down herself. I have had many a dispute with her myself about cutting down our prices just to get the work done cheaper, thinking she would stand in better with the Company. She was getting $2.25 a day and she did not care how much we girls made, whether we made enough to live on or not, just so long as she could figure to save a few dollars for the Company. When a girl was sick and asked to go home during the day, she would tell them to their face they were not sick, the cars had to be got out, and they could not go home. She also had a few favorites in the room, to whom she gave all the best work, that they could make the most money on. We would complain of her to the foreman and general foreman, but they all upheld her, and if you were not willing to take her abuse you could go. There is now lying in Mr. Wickes office in Chicago a petition signed by fifteen girls in the sewing room, requesting her removal.

There are only eighteen girls working under her. No doubt she will remain in the employ of the Pullman Company, as that is just the kind of people they want at the heads of their departments熔ne who will help grind down their laborers. My father worked for the Pullman Company for ten years. Last summer he was sick for three months, and in September he died. At the time of his death we owed the Pullman Company about sixty dollars for rent. I was working at the time and they told me I would have to pay that rent, give what I could every pay-day, until it was paid. I did not say I would not pay, but thought rather than be thrown out of work I would pay it. Many a time I have drawn nine and ten dollars for two weeks work, paid seven dollars for my board and given the Company the remaining two or three dollars on the rent, and I still owe them fifteen dollars. Sometimes when I could not possibly give them anything, I would receive slurs and insults from the clerks in the bank, because Mr. Pullman would not give me enough in return for my hard labor to pay the rent for one of his houses and live.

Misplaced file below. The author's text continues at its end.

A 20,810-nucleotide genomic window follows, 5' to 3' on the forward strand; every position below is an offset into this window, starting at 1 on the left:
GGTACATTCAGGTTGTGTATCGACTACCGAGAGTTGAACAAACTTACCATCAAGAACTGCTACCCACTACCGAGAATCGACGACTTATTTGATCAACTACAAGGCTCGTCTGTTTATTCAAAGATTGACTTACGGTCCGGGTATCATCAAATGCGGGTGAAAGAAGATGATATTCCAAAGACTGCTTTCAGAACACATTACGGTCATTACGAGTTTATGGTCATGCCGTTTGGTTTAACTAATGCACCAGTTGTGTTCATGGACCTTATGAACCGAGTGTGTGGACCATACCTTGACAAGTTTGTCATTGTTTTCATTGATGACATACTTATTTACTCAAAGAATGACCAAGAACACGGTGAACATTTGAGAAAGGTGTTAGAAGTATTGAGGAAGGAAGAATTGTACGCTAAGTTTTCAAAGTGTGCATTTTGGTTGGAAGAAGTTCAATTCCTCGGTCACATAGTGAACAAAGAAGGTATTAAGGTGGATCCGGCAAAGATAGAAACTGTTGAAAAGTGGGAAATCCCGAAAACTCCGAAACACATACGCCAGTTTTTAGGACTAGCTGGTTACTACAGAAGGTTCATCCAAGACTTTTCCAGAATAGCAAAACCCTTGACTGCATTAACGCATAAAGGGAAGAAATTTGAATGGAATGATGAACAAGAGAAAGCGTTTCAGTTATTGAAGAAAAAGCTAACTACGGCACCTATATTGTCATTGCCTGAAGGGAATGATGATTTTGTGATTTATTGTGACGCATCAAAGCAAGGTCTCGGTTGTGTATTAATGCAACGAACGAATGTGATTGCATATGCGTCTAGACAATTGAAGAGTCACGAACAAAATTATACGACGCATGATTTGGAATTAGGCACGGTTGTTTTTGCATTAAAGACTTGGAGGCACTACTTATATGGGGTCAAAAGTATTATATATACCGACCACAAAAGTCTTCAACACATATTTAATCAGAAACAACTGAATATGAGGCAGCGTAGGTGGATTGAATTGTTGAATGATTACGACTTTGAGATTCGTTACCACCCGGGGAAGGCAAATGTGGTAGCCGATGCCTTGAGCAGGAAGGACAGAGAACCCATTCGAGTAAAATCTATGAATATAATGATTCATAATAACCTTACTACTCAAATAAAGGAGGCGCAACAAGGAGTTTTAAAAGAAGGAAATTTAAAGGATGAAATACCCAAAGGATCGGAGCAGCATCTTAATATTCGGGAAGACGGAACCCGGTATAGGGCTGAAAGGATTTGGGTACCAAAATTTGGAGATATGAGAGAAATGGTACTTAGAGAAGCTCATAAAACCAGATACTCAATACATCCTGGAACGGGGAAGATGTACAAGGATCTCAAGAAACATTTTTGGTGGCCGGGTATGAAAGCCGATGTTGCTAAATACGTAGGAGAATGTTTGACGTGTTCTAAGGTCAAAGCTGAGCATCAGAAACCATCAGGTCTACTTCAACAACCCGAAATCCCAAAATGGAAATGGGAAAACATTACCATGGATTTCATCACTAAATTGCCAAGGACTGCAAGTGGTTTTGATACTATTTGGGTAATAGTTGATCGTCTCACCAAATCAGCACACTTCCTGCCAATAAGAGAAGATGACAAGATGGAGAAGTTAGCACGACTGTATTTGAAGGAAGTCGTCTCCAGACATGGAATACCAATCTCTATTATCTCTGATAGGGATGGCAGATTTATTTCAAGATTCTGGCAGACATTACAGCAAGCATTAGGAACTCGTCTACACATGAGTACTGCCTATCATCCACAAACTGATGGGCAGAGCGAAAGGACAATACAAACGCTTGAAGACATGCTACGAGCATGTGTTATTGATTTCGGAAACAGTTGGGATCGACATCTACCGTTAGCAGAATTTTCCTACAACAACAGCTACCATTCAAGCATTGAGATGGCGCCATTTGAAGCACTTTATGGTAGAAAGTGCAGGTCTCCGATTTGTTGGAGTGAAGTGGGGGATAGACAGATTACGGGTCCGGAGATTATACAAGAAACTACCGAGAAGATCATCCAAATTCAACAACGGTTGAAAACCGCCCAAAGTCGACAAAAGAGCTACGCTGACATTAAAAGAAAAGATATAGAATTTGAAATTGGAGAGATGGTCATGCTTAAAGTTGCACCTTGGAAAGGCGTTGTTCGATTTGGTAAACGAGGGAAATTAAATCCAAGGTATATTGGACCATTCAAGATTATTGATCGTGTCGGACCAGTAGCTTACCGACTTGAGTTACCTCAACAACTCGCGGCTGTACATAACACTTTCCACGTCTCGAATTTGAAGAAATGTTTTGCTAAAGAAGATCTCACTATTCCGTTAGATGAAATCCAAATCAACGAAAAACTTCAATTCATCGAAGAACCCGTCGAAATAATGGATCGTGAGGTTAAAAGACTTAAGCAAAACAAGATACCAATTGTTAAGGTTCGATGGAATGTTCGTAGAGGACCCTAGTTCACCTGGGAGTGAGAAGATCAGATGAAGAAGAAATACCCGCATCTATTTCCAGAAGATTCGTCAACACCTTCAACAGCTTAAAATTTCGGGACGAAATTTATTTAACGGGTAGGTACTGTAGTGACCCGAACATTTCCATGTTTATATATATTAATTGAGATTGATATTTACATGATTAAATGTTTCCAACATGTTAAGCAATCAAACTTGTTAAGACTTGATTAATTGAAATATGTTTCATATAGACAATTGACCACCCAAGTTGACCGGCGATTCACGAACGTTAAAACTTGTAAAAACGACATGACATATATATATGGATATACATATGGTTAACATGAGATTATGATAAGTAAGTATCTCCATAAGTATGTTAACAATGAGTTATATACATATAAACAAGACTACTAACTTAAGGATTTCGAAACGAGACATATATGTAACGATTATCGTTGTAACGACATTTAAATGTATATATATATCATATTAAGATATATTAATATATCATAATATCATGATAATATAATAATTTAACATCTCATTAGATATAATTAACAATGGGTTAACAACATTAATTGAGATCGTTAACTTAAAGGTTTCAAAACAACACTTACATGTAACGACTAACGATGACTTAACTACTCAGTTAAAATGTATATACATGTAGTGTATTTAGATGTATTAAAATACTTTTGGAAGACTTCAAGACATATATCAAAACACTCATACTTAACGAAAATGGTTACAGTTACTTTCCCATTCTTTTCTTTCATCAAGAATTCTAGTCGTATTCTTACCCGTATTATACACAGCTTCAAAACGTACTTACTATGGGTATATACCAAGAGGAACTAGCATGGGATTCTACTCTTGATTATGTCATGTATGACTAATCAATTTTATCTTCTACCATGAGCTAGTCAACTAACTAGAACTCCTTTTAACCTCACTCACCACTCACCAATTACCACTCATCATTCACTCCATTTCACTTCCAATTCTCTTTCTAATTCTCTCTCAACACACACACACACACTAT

JENNIE CURTISS

Give two examples of how women working for the Pullman Company were treated:

 

 

Why do you think they were treated that way?  _______________________________________________________

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Labor Unions Emerge

Long hours and Danger:  One of the largest employers, the steel mills, often demanded a seven day workweek.  Seamstresses, like factory workers in most industries, worked 12 or more hours a day, six days a week.   Employees were not entitled to vacation, sick leave, unemployment compensation or reimbursement for injuries suffered on the job.

Yet injuries were common.  In dirty, poorly ventilated factories, workers had to perform repetitive, mind-dulling tasks, sometimes with dangerous or faulty equipment.  In 1882, an average of 675 laborers was killed in work-related accidents each week.  In addition, wages were so low that most families could not survive unless everyone had a job.  Between 1890 and 1910, for example, the number of women working doubled, from 4 million to more than 8 million.  Twenty percent of the boys and 10 percent of the girls under age 15耀ome as young as five years old預lso held full time jobs.   With little time or energy left for school, child laborers forfeited their futures to help their families make ends meet.

In sweatshops, or workshops in tenements rather than in factories, workers had little choice but to put up with the conditions.  Sweatshop employment, which was tedious and required few skills, was often the only avenue open to women and children.

Not surprisingly, sweatshop jobs were paid the lowest wages熔ften as little as 27 cents for a child痴 14-hour day.  In 1899, women earned an average of $267 a year, nearly half of men痴 average pay of $498.  The very next year Andrew Carnegie made $23 million謡ith no income tax.

How did working conditions contribute to the growth of the labor movement?